Barrel Aged Gins like Filliers Barrel Aged Gin are slowly becoming popular on both sides of the ocean. No longer is the domain of barrel aging a product, one not normally barreled, the exclusive domain of American distillers experimenting with their future whiskey barrels. Though it does still seem to be more common among distillers who also dabble in the dark spirits.
The Filliers family can trace their distillery’s origin back to a member of the family who distilled a Genever back in the 1700s. Enter today, the family name is still carrying the banner high. The Filliers’ distillery, in addition to the family Genever, also produces whiskey, and their namesake “28” gin, so named for the other 28 botanicals which are added to compliment the juniper. Like all families with multiple trades, their Filliers Barrel Aged Gin puts the best of their gin world (28) with the best of their whiskey world (the barrel) and produces a wholly new product.
The color of Filliers Barrel Aged Gin is somewhat blonde, or champagne colored. It has only a faint yellow hue to it, remarkably lighter than other aged gins we’ve tried here.
The nose is at first oaky, but it quickly unravels revealing more depth: juniper, lemon and butter dominate at first, before faintly dissipating. The mid and low notes are still of the same ilk, but with a touch more ethanol on the nose.
The palate of Filliers Barrel Aged Gin begins with just a touch of heat before juniper and coriander begin to come through. Warm, very gin-like spice emerges and this is where things gets interesting. Other notes begin to bubble up mid-palate where a fruity, almost strawberry and pomegranate note comes through. As it becomes clearer, that fruity note becomes more obvious and lemon and orange. We had wrote in our notes “orange spice cake,” and “lemon loaf”*. More specifically, as we look a bit closer, notes of vanilla, butter, orange, and lemon come through. It’s really quite startling and refreshing. It fades into a finish that is a touch butter and oak. Quite interesting, and although not as powerful as other aged gins, it was worth sipping on its own.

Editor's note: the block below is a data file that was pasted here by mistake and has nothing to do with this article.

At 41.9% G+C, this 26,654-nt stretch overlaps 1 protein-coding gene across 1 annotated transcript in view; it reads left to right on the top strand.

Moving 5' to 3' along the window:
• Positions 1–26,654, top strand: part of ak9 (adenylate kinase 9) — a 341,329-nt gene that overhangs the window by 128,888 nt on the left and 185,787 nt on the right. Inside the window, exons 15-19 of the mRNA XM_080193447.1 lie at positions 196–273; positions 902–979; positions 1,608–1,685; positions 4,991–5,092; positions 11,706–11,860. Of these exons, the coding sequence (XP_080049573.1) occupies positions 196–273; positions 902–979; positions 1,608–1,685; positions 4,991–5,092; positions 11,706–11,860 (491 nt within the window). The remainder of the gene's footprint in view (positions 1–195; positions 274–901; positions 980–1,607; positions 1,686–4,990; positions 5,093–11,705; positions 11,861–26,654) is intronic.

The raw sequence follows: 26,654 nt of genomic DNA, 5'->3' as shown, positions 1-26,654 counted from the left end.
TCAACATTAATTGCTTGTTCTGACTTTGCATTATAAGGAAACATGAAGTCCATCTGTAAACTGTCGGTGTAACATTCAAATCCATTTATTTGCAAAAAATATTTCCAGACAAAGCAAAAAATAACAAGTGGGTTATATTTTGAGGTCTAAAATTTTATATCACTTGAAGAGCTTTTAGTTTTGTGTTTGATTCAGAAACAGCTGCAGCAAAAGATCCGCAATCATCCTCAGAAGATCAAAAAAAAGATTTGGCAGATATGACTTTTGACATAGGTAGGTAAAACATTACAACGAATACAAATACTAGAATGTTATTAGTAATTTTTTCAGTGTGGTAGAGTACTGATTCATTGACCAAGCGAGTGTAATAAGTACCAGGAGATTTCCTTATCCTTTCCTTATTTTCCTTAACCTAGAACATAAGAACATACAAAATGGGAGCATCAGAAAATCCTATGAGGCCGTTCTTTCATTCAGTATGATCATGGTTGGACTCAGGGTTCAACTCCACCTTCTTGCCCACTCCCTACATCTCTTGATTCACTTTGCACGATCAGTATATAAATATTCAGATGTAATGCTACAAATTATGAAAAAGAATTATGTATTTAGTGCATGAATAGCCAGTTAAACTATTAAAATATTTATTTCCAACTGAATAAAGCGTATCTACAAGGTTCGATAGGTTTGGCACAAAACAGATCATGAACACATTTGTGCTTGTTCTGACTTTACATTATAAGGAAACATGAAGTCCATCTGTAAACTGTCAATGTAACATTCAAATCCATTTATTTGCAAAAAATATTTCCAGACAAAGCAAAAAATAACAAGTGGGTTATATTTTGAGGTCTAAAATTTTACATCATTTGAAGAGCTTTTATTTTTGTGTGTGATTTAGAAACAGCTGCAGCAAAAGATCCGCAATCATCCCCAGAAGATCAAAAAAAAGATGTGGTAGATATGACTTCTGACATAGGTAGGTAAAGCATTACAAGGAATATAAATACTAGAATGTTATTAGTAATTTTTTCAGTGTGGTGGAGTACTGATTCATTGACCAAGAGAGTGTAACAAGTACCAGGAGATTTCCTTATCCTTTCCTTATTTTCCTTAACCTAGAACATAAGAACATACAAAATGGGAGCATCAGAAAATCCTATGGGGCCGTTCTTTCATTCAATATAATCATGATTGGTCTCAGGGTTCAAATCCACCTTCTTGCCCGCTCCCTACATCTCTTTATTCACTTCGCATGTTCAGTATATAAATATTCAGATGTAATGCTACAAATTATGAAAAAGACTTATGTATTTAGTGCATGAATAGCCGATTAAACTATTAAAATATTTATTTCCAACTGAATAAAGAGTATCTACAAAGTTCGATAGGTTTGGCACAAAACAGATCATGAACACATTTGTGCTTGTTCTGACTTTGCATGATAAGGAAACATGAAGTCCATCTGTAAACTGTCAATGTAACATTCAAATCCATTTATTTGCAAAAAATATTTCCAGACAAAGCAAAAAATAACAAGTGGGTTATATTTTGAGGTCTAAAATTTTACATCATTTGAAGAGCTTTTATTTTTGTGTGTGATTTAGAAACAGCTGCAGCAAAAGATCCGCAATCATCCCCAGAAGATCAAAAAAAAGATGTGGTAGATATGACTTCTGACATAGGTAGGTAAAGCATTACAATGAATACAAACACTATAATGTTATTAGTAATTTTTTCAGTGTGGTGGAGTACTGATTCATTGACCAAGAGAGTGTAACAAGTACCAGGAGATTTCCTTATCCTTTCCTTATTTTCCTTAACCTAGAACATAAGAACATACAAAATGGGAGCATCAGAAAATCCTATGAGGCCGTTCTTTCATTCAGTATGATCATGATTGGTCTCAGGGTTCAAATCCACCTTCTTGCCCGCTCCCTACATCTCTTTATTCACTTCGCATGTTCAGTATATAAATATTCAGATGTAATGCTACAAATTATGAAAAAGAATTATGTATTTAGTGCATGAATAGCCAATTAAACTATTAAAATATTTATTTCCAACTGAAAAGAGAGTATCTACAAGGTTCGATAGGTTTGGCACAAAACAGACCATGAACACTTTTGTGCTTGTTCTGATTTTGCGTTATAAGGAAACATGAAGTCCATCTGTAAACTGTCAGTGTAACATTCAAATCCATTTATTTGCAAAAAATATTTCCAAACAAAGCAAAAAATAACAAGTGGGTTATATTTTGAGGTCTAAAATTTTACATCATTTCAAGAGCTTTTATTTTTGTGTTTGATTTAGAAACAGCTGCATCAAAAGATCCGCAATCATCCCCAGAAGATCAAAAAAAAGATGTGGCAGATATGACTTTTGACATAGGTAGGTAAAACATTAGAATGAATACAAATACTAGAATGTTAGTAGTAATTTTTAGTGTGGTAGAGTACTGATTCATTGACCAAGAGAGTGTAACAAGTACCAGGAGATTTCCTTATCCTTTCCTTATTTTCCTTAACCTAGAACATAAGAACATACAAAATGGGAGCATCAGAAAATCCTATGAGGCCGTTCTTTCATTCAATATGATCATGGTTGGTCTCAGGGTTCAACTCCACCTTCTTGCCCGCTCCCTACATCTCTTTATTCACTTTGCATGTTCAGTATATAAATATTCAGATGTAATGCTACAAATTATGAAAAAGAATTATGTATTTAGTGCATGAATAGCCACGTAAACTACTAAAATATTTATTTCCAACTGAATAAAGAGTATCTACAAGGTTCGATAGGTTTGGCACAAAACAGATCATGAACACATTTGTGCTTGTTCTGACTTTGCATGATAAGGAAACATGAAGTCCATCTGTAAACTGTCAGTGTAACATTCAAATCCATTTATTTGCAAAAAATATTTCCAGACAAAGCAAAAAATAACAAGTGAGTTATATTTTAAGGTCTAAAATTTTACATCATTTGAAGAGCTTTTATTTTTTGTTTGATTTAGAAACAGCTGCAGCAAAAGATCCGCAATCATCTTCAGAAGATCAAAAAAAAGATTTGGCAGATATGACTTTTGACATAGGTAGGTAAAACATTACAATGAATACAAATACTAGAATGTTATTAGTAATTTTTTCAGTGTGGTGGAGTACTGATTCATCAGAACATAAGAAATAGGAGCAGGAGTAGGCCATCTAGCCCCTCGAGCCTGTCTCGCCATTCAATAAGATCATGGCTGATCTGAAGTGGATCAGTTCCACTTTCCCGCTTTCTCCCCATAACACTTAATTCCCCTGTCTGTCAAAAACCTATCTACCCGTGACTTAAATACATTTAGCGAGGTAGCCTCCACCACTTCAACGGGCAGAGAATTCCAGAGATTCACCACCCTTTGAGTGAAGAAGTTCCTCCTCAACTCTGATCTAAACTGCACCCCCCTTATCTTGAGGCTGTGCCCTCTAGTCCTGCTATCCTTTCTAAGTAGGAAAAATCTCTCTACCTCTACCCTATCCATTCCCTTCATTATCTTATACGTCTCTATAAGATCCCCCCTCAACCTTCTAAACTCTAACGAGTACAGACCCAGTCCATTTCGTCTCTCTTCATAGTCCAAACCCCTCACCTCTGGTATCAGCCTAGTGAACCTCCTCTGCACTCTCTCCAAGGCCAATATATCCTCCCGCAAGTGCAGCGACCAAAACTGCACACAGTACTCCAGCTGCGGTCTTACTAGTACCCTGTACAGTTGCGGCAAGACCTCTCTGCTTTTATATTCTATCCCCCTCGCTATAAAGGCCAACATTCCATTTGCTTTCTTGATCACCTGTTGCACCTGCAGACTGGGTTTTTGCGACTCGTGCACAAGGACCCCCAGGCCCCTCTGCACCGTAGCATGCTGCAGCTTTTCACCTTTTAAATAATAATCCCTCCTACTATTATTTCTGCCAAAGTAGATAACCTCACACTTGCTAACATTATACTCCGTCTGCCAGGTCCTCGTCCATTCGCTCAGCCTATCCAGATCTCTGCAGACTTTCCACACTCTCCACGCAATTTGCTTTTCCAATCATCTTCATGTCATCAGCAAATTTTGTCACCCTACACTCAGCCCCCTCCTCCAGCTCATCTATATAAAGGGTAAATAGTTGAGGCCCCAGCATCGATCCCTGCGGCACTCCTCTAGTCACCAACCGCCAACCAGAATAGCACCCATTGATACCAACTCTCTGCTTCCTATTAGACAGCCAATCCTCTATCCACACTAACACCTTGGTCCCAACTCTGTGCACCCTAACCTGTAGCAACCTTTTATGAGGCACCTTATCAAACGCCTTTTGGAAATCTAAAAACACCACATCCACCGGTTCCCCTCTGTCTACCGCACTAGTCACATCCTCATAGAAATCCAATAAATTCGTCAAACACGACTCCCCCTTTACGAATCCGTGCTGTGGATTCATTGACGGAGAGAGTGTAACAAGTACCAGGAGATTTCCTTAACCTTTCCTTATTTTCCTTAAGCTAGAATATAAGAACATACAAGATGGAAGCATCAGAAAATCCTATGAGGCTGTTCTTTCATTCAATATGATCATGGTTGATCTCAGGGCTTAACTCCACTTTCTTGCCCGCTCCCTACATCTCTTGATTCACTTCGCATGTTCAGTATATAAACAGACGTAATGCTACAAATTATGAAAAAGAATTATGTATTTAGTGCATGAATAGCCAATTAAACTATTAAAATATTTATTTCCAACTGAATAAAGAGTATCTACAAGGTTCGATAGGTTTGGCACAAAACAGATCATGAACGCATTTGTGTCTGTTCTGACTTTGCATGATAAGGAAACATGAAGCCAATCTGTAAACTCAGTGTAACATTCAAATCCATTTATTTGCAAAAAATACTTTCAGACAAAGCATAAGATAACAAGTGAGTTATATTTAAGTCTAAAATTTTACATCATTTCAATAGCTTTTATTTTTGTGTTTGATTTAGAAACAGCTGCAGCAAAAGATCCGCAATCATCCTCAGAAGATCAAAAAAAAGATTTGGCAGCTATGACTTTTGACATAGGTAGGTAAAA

Given this was another small sample from my good friend David T. Smith (of Summer Fruit Cup renown), we had remarkably little left to make a cocktail out of after the initial tasting. So we did the only thing that made sense: The Negroni. Even with the other ingredients, Filliers Barrel Aged Gin’s spiced orange cake notes came through again. Clove, cardamom, cinnamon, orange. A note or burnt citrus rind in the middle, long smooth finish primarily dominated by Campari. Although we didn’t get to try it much, in the drink we did try it in: we were impressed. Highly Recommended.
Overall, Filliers Barrel Aged Gin
An interesting aged gin wherein the aging imparts a rich buttery complexity, while limiting the outright oak/wood notes to a bare minimum. While the aging is subtle, the effect is well executed and the outcome is a rich, buttery spirit that’s a good ingredient for cocktails, in addition to something worth sipping on its own.
Recommended in its category.
*Is Lemon loaf even a thing? I’m pretty sure it’s just a lemon cake that my mom used to make in a bread pan. I googled it and apparently, it actually is a thing. So I should say, that the note should read, “It reminds me of what the loaf in this picture tastes like.
What other cocktails can I make with aged gin?
The first cocktail book dedicated to barrel aged gins is now out! Featuring 25 Cocktails!
Including historical re-interpretations like the Fallen Angel cocktail from 1941 (which originally featured barrel-aged Booth's Gin).
...and completely new creations like the Cola Approval, the best way to make a gin-and-tonic like drink with aged gin.